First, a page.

After her hospital stay, she was 110 pounds of skin and bones. She was filled with shame and felt like a broken vessel with no idea who she was. She lied to everyone about what happened. Her main concern was to make sure the relationship still worked.
“My insides were screaming at me to leave him, but because I was so filled with shame, I didn’t want to be judged for telling the truth,” Devine said.
She kept swallowing the shame but she had many talks with God during this time. She said God kept telling her that she needed to leave him.
Devine was in a neck brace for three months and soon after the brace was removed, she found out that she was pregnant.
She had a rocky pregnancy and cried every time he raised his voice at her. After she had their son, the abuse continued to escalate as her abuser would shake her up daily. Every voice inside her was screaming that this was not going to work.
One particular argument happened as they were getting ready to go to a Christmas Eve celebration at her parents’ house. Devine finally had enough. She was tired of being told she was never going to be a good mother and that she would never find anyone who would love her as much as he did. She was tired of having her son snatched away from her and being locked out of the house. Devine decided to leave her abuser.
She got a new job, a new apartment, and a new car. Life was starting to get better, but Devine noticed that she could not emotionally support her son. She would completely shut down when he started having tantrums. The connection just was not there.
“The co-parenting was so hard, pretending that the person who abused me didn’t trigger me [sic] was the worst,” Devine said.
Her life started to change when she signed up for the Break the Silence Against Domestic Violence Survivor Sister Retreat in 2016. It was an amazing opportunity that opened her eyes to the fact that she was not alone. She was finally able to let go of things she held on to for so long and she felt empowered. This was her mission; she knew she needed to take action.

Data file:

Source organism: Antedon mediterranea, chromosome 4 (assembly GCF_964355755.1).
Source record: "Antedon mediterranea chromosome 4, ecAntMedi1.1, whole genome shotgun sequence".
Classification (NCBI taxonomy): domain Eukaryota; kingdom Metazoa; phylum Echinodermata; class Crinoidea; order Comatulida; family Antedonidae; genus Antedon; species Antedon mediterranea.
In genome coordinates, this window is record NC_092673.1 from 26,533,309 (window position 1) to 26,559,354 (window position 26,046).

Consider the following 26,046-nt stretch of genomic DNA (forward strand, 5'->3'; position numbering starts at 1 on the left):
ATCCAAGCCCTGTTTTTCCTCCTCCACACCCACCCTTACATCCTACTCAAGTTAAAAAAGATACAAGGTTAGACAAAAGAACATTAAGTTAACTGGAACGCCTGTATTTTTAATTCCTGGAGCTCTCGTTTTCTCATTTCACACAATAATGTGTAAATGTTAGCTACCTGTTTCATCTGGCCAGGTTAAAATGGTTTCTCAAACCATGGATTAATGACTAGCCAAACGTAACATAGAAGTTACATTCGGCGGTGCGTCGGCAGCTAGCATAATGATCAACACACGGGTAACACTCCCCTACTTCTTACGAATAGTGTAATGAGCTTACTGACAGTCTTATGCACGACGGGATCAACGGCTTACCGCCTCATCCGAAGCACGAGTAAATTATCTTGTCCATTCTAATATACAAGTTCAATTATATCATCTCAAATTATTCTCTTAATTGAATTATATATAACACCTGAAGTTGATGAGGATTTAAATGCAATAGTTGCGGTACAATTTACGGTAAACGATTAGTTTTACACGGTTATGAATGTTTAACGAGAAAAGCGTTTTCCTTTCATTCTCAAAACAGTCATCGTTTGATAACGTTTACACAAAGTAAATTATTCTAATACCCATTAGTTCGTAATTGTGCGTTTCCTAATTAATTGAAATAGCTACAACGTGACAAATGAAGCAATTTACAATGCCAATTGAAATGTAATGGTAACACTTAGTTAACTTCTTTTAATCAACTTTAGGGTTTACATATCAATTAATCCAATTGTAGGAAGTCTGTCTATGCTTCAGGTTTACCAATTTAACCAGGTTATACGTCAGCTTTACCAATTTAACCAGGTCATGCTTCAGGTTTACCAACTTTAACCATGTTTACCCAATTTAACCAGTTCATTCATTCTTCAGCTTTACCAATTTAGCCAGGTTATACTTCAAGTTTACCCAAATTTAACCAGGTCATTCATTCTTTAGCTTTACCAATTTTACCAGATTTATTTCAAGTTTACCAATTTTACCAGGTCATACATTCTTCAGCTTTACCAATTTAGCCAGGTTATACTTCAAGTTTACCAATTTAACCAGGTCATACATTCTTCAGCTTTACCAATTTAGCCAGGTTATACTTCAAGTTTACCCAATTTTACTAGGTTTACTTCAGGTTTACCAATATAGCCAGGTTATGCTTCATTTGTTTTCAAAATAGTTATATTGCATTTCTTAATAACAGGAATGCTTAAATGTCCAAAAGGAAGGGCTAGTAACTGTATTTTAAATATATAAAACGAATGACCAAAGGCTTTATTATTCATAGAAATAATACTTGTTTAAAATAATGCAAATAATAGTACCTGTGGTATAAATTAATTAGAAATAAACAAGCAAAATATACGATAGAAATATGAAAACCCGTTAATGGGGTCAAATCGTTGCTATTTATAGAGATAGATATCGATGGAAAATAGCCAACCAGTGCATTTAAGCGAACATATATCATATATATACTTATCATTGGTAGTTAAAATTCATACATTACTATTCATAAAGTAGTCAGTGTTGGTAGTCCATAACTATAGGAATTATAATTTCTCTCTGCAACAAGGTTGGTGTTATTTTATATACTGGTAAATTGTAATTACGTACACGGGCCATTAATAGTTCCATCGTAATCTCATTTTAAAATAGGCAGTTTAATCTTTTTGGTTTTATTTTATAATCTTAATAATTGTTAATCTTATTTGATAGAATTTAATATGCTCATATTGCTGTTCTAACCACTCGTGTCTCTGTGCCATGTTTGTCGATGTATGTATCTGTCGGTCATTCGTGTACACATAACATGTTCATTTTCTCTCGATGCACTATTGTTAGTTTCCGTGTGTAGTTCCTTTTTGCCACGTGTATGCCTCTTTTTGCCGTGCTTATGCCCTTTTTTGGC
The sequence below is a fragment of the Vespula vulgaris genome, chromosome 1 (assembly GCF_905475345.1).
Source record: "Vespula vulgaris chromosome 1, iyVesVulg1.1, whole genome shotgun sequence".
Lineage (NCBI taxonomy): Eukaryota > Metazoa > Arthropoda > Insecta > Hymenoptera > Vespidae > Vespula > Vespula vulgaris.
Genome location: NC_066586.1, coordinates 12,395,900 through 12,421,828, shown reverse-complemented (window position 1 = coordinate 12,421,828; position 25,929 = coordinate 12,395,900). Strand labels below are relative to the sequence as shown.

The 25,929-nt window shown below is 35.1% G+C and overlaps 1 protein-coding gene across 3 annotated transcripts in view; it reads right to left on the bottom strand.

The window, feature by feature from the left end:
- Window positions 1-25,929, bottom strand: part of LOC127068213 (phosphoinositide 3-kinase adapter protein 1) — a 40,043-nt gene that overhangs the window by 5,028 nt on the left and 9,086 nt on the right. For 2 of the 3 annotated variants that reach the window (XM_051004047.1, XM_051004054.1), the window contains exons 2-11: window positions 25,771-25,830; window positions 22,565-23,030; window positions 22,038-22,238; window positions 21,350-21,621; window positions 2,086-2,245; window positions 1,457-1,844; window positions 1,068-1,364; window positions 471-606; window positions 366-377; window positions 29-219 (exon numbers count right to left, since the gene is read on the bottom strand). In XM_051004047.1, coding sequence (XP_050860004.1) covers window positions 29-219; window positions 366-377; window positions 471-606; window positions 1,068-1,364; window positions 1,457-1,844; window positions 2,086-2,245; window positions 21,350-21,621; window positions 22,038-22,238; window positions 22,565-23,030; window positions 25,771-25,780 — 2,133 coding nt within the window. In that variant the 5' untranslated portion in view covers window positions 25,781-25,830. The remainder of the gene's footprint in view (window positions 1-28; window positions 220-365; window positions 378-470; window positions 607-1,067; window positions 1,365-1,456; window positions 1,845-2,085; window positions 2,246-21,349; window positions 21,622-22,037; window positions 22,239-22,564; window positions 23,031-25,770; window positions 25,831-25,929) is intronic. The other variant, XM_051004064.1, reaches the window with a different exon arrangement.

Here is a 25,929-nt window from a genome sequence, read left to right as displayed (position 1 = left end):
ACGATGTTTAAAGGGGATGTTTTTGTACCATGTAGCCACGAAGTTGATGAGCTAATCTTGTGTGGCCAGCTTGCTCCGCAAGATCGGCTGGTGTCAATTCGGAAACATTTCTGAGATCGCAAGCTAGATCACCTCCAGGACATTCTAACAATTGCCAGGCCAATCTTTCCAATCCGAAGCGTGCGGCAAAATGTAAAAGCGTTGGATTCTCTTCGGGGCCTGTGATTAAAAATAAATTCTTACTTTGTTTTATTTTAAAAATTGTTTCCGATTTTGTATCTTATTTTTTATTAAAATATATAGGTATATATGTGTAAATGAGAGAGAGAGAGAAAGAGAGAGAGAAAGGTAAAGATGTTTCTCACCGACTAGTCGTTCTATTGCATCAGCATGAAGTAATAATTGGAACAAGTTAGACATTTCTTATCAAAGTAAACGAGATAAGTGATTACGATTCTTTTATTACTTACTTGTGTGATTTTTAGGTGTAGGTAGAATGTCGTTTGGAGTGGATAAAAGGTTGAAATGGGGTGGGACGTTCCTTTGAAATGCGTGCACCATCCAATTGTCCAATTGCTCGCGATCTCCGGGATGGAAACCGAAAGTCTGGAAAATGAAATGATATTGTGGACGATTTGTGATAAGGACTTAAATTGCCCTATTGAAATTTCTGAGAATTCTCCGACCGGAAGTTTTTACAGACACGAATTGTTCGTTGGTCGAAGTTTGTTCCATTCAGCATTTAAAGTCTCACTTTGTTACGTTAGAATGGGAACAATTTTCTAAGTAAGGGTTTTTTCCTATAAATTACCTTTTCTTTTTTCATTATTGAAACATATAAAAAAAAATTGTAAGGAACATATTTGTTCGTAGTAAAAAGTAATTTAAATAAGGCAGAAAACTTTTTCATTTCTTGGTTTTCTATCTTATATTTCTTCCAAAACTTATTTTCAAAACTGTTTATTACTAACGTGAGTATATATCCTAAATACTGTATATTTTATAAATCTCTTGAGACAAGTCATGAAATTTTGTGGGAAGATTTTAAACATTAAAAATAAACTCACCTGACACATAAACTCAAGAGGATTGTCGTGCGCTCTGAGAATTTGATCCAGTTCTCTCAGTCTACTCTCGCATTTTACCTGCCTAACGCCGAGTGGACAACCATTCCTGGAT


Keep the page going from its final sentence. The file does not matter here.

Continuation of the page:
Devine graduated from college; she was a survivor and a mother. She was 24 years old and an assistant manager of a big retail corporation. She beat the statistics, but that was not enough. She was still searching for herself and her son. She saw that her son had very aggressive tendencies, but she also saw love and compassion in him. Whether she wanted to admit it or not, she knew this was from him living in two different environments, one with her and one with his dad.
She tried behavioral modification techniques, but no matter what she did, she knew the time he spent at his father’s house was reversing her efforts. She knew where the aggressive tendencies were coming from.
Even though Devine was working 60 to 70 hours a week as a retail manager, her job started requiring more. She was in a very dark place and God was telling her it was to get away. She made the jump and moved from California to Colorado Springs, Colorado.
Since moving to the Springs in January 2019, Devine has already noticed a significant change in her son’s demeanor. He is rarely aggressive now and just has normal kid tantrums instead of the hitting, screaming fits he used to have. While Devine still has a lot of healing to do, she is in a much better place.
“Opportunities will show themselves, you just have to have faith and jump into them,” she said.
She no longer calls her broken neck an accident, but an attack because it was not an accident and it was not her fault. Devine continues to rely on her faith in God and is enjoying her new beginning in Colorado Springs.
If you or someone you know is in an abusive relationship, there is help. You can visit the Break the Silence website at www.breakthesilencedv.org or chat with one of our helpline advocates at 855-287-1777.